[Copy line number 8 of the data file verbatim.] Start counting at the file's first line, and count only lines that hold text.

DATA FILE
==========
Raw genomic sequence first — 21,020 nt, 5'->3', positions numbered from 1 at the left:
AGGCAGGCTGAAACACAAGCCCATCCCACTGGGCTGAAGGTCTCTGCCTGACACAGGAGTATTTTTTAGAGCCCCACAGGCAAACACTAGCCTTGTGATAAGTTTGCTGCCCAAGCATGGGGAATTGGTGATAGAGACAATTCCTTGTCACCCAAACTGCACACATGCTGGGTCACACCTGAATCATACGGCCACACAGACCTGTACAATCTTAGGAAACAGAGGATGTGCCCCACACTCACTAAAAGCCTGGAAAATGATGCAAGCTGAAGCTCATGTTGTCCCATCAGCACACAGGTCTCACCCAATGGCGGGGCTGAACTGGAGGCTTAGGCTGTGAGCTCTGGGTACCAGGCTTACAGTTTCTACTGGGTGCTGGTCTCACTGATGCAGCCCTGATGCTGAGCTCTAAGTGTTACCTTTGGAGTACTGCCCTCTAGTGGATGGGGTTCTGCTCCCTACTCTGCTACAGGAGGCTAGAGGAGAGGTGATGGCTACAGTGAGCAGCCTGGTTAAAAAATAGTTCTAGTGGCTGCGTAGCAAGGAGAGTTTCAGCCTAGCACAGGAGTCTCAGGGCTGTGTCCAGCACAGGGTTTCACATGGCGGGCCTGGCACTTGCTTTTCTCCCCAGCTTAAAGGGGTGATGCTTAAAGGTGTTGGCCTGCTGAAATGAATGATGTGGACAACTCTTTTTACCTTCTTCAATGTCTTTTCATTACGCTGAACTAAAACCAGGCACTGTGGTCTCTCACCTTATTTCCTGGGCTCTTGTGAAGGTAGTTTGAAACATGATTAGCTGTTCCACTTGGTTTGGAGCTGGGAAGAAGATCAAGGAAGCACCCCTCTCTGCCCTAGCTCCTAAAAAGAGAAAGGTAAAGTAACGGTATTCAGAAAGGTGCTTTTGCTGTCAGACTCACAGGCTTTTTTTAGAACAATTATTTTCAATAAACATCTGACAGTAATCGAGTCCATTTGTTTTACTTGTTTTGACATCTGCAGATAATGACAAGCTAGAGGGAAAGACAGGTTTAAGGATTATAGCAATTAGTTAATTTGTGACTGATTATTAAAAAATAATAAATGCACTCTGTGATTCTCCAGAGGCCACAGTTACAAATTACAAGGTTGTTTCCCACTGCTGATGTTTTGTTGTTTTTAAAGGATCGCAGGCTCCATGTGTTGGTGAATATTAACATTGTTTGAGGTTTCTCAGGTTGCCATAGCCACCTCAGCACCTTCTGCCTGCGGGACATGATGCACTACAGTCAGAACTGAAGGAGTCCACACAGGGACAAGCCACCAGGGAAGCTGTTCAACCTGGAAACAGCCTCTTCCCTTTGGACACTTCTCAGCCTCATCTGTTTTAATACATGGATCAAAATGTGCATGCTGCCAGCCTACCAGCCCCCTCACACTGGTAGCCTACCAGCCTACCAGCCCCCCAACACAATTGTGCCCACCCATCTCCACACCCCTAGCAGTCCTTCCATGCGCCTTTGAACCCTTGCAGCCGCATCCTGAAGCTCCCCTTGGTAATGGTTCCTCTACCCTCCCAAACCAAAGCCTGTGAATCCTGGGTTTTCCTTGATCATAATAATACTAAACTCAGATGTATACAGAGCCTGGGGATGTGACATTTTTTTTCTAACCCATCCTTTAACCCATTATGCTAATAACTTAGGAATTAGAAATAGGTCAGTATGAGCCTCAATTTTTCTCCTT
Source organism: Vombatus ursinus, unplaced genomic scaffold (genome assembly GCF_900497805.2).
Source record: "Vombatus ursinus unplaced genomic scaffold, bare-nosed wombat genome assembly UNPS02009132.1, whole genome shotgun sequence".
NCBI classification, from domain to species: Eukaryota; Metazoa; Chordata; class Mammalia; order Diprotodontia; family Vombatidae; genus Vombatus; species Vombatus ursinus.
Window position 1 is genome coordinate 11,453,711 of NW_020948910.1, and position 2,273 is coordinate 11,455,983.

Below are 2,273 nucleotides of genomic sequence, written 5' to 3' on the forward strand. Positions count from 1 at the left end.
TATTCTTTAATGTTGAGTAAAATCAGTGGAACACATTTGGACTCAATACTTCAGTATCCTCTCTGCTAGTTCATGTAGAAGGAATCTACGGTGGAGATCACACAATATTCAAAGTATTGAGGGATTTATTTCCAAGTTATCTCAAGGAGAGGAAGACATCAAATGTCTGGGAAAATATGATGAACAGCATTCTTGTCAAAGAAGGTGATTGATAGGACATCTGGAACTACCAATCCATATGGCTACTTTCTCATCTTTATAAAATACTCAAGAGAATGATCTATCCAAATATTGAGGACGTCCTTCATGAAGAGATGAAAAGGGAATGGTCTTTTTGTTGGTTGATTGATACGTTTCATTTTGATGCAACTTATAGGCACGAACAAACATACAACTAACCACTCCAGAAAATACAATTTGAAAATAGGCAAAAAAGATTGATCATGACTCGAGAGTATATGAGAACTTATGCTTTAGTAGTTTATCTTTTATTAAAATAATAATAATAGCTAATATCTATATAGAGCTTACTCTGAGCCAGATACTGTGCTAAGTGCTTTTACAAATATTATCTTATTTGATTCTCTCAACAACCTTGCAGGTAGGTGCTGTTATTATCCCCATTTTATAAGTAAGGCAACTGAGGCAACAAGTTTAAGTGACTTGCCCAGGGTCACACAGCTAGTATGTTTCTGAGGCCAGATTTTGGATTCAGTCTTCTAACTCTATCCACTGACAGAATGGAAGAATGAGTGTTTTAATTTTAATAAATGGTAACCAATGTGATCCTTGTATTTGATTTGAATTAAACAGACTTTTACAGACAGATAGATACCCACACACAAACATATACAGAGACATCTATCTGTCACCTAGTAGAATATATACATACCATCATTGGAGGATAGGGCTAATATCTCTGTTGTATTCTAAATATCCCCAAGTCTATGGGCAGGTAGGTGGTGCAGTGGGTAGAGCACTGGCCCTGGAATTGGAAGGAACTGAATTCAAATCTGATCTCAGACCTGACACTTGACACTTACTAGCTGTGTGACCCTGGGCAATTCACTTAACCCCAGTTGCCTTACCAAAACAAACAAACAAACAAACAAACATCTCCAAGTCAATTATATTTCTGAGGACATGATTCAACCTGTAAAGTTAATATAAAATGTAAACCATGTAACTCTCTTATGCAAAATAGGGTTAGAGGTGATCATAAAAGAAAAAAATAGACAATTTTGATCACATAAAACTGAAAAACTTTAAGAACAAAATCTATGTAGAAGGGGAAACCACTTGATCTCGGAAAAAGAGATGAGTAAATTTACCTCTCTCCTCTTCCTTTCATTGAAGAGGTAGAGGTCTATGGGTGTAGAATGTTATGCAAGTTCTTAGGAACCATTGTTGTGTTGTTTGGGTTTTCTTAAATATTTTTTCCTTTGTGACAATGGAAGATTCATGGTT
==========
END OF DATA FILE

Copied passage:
TATTCTTTAATGTTGAGTAAAATCAGTGGAACACATTTGGACTCAATACTTCAGTATCCTCTCTGCTAGTTCATGTAGAAGGAATCTACGGTGGAGATCACACAATATTCAAAGTATTGAGGGATTTATTTCCAAGTTATCTCAAGGAGAGGAAGACATCAAATGTCTGGGAAAATATGATGAACAGCATTCTTGTCAAAGAAGGTGATTGATAGGACATCTGGAACTACCAATCCATATGGCTACTTTCTCATCTTTATAAAATACTCAAGAGAATGATCTATCCAAATATTGAGGACGTCCTTCATGAAGAGATGAAAAGGGAATGGTCTTTTTGTTGGTTGATTGATACGTTTCATTTTGATGCAACTTATAGGCACGAACAAACATACAACTAACCACTCCAGAAAATACAATTTGAAAATAGGCAAAAAAGATTGATCATGACTCGAGAGTATATGAGAACTTATGCTTTAGTAGTTTATCTTTTATTAAAATAATAATAATAGCTAATATCTATATAGAGCTTACTCTGAGCCAGATACTGTGCTAAGTGCTTTTACAAATATTATCTTATTTGATTCTCTCAACAACCTTGCAGGTAGGTGCTGTTATTATCCCCATTTTATAAGTAAGGCAACTGAGGCAACAAGTTTAAGTGACTTGCCCAGGGTCACACAGCTAGTATGTTTCTGAGGCCAGATTTTGGATTCAGTCTTCTAACTCTATCCACTGACAGAATGGAAGAATGAGTGTTTTAATTTTAATAAATGGTAACCAATGTGATCCTTGTATTTGATTTGAATTAAACAGACTTTTACAGACAGATAGATACCCACACACAAACATATACAGAGACATCTATCTGTCACCTAGTAGAATATATACATACCATCATTGGAGGATAGGGCTAATATCTCTGTTGTATTCTAAATATCCCCAAGTCTATGGGCAGGTAGGTGGTGCAGTGGGTAGAGCACTGGCCCTGGAATTGGAAGGAACTGAATTCAAATCTGATCTCAGACCTGACACTTGACACTTACTAGCTGTGTGACCCTGGGCAATTCACTTAACCCCAGTTGCCTTACCAAAACAAACAAACAAACAAACAAACATCTCCAAGTCAATTATATTTCTGAGGACATGATTCAACCTGTAAAGTTAATATAAAATGTAAACCATGTAACTCTCTTATGCAAAATAGGGTTAGAGGTGATCATAAAAGAAAAAAATAGACAATTTTGATCACATAAAACTGAAAAACTTTAAGAACAAAATCTATGTAGAAGGGGAAACCACTTGATCTCGGAAAAAGAGATGAGTAAATTTACCTCTCTCCTCTTCCTTTCATTGAAGAGGTAGAGGTCTATGGGTGTAGAATGTTATGCAAGTTCTTAGGAACCATTGTTGTGTTGTTTGGGTTTTCTTAAATATTTTTTCCTTTGTGACAATGGAAGATTCATGGTT